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Sliding star shines
May 4, 2018

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LAKE PLACID - Chris Mazdzer is a self-proclaimed non-dancer, but that didn't stop him from Salsa dancing and swinging his partner in circles by his neck as she wrapped her thighs around him.

The Lake House hotel hosted a viewing Monday night of ABC's "Dancing with the Stars," which has Olympic silver medalist luge slider and Saranac Laker Chris Mazdzer as a contestant. The viewing was also a benefit for the USA Luge Junior National Team. Attendees were able to bid on prizes such as hats, jackets and scarves issued to US Olympians.

This season of "Dancing with the Stars" features all athletes such as baseball player Johnny Damon, controversial figure skater Tonya Harding and 7-foot, 1-inch tall NBA legend Kareem Abdul-Jabaar.

Each dance pair has a introduction video. Mazdzer's vignette started out with him speaking very seriously about luge. As cameras panned over Saranac Lake and the Olympic Sliding Complex in Lake Placid, he said luge is a sport where you can't think; you've got to be ready for the next curve.

"If you think, It's already too late," he said.

It then converted to Mazdzer comically trying his best to Salsa dance and a montage of him nearly dropping his dance partner, Witney Carson, on her head.

"Other than a few fist pumps at the club, I've never really seen him dance," said Tucker West, a teammate of Mazdzer's, who was also on the Olympic luge team.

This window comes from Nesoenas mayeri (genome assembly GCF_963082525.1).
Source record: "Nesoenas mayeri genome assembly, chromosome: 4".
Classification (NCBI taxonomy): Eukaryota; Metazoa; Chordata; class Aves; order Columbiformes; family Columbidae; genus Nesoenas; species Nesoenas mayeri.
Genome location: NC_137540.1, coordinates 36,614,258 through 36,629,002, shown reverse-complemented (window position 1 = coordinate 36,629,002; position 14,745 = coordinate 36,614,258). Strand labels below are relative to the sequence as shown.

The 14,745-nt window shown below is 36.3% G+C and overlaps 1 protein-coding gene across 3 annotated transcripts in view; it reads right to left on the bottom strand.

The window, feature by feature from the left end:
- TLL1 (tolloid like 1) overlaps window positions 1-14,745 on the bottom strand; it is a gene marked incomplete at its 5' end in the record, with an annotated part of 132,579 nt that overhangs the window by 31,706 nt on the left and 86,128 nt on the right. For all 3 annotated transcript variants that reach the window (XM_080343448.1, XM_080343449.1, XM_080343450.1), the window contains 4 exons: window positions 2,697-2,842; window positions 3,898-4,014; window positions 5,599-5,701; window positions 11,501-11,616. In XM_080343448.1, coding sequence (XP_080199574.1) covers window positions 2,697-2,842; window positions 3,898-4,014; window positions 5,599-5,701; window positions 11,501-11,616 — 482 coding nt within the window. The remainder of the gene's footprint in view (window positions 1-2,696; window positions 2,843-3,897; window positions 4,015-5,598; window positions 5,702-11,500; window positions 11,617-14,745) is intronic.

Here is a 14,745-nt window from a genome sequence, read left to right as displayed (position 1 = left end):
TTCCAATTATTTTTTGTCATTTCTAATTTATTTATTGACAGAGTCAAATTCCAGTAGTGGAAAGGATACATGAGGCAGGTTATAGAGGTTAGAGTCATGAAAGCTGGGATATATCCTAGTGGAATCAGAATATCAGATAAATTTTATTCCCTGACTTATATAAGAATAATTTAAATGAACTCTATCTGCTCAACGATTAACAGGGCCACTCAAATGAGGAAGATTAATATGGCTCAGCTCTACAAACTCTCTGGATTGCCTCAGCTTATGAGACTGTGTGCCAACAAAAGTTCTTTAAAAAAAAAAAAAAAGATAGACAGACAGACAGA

Mazdzer and Carson were the first pair to dance on the TV show.

Sliders tend to have large chests and wide shoulders, so Carson wasted pretty much no time at all before ripping open Mazdzer's shirt, showing off his pecs. Plenty of people at the viewing couldn't help but smile and laugh at the sight of Mazdzer dancing. At the end of the routine, Mazdzer stood, pointing at the camera with a giant smile on his face.

The judges - Len Goodman, Carrie Ann Inaba and Bruno Tonioli - gave the pair 7s across the board for a total of score of 21 out of 30. Viewer votes, however, determine which dance pairs get to stay on the show, but Mazdzer and Carson got enough and are safe until next week.

In February, Mazdzer made U.S. Olympic luge history at the Alpensia Sliding Centre in Pyeongchang, South Korea, when he won silver in the men's singles event. It was the first time an American ever medaled in men's single luge.

One of the biggest themes since Mazdzer's silver medal win is that it put luge in the public sphere for the U.S.

Junior sliders Duncan Segger and Sam Eckert said Mazdzer's rounds on the media circuit further the attention established by teammate Erin Hamlin after she won bronze in women's singles luge at the 2104 Olympics in Sochi, Russia.

"A sport like luge needs this," said Sandy Caligiore, the official spokesperson for USA Luge. "His win took it out of the maelstrom, if you will, and put into the mainstream. The sport is a little more noteworthy, and people are starting to understand what is."

Caligiore said Mazdzer is the perfect athlete to carry that message because of his energy and openness.

"We don't want to be wallflowers," he said.

Gordy Sheer agreed. Not only is he USA Luge's director of marketing; he's also an Olympic silver medalist in doubles luge from the 1998 games in Nagano, Japan.

"We've never had a medalist who lights up a room the way Chris does," Sheer said.

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